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By April 14, 2021No Comments



Winning an Ironman on debut is not something I expected to happen four years ago.  But that win is what set the trajectory for my professional career in Ironman. Since then, I have been returning to the start line of Ironman New Zealand each year, hoping I can pull off a solid performance again and reclaim that top position on the podium. But it has not gone to plan.

All images credit to Graeme Murray unless specified 


This year, on my fifth attempt to get that monkey off my back, I pulled off the race I’d been hoping for all those years and the long battle in between times has made the victory all the more rewarding. What was different about this year? I asked myself the same question…

Pre-pandemic, Ironman New Zealand has always been a difficult race for me to peak for.  With the World Championships in Kona being at the end of the year, I’ve always needed to take a solid recovery block afterwards which made it challenging to get back to optimum race fitness by early March. I’ve also always found it hard to say no to my local race, Challenge Wanaka, which normally sits two weeks before Ironman New Zealand. However, over the last twelve months I’ve had no choice but to take nine full months off racing and this set me up for a great summer of racing in New Zealand. I feel lucky to have had Ironman New Zealand to focus on as my pinnacle event.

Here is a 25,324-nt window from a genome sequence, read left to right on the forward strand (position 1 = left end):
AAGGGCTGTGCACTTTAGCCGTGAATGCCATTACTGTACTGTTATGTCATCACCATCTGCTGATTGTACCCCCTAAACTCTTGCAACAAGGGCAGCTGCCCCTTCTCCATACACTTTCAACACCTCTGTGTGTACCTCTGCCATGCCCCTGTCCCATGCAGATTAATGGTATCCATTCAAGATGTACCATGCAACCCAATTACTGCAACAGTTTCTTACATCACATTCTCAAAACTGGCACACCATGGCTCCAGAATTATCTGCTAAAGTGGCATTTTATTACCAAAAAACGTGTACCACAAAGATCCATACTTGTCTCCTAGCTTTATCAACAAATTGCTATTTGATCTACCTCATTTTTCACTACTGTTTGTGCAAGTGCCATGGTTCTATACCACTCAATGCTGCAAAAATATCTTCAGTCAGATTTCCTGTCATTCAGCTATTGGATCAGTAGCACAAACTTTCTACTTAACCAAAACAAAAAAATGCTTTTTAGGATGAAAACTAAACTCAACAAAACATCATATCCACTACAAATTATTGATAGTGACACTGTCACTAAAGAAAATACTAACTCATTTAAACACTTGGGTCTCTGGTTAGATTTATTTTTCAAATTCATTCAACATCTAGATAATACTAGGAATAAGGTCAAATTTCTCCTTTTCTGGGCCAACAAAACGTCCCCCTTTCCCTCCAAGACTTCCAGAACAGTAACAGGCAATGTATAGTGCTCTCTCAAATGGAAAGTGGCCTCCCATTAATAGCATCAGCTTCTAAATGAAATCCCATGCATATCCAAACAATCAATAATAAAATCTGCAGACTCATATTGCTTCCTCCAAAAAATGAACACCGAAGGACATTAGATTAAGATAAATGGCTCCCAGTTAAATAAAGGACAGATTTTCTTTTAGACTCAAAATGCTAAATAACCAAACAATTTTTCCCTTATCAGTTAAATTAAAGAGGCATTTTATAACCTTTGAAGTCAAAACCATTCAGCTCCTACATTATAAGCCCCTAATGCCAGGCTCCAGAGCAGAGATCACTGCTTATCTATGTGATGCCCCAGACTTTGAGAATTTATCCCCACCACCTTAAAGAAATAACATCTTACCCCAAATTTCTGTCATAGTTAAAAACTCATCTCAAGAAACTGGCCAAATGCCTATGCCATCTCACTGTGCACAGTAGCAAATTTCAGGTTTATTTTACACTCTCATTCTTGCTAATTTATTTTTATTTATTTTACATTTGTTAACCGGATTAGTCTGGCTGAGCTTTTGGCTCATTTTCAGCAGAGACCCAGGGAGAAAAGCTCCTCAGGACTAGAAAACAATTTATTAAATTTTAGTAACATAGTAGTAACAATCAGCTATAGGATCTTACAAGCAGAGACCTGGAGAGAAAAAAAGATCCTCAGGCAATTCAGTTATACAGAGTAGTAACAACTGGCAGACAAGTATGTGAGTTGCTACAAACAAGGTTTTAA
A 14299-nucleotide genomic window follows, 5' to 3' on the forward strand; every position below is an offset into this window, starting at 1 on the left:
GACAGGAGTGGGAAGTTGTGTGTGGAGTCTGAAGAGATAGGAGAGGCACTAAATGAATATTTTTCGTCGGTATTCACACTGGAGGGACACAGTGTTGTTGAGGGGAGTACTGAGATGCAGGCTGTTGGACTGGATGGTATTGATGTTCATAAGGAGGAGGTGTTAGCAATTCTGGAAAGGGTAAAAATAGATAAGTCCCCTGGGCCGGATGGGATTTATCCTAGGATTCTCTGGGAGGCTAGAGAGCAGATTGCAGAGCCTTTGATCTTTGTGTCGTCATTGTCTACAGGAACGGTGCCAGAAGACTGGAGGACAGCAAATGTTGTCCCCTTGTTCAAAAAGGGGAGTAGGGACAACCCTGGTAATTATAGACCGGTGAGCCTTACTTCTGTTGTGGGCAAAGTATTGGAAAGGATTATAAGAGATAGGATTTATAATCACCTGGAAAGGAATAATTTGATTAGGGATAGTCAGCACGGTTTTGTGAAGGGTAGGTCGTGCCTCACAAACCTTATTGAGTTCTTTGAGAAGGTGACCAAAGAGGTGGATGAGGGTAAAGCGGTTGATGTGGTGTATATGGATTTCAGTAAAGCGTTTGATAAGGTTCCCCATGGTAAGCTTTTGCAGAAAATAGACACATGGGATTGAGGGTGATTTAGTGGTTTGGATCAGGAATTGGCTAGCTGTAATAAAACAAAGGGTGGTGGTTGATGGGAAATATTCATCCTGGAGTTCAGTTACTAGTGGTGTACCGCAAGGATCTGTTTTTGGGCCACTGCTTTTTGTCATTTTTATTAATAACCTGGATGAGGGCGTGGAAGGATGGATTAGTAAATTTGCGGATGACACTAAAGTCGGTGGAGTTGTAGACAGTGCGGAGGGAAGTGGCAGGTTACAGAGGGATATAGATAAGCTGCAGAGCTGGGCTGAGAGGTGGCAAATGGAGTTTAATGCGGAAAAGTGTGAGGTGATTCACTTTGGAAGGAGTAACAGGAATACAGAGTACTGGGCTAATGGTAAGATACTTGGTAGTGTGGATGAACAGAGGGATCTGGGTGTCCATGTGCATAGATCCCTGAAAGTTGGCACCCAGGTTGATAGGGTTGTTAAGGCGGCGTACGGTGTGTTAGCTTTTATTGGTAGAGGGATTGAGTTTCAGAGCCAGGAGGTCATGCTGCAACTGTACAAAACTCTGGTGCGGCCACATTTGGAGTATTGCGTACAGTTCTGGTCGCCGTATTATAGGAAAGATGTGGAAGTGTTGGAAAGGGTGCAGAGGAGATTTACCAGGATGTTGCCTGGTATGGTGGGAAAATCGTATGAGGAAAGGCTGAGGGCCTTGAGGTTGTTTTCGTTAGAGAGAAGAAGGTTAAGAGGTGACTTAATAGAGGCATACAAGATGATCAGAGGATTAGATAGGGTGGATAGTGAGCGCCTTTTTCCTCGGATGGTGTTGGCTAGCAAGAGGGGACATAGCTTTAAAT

Changes in New Zealand’s Covid-19 alert levels just prior to the original date of Ironman New Zealand gifted me a few extra weeks of recovery and training after Challenge Wanaka, which for me worked out to be a bit of a bonus. My team and I decided that the most important thing was that I turned up in Taupo feeling refreshed and recovered. It had been four years since arriving in Taupo feeling this way and this was a big lesson learned. I’ve always been an athlete that needs more time to recover, taper and ensure I’m feeling good during race week rather than battling to come back to life and this is something I’ll make sure is part of my preparation from now on. I’m grateful to have absorbed this lesson pre-Kona.

Nine months off racing has also allowed me to hone in on different areas of performance and recovery that I wouldn’t of previously have given the time of day. I was able to let my body and heart come back to full health after nine years of intense racing and travelling.  This re-set my body and mind and got me into the right head space to start and see the bigger picture again, giving me the push to put my full focus on what I needed to but could never find the space to do in the past.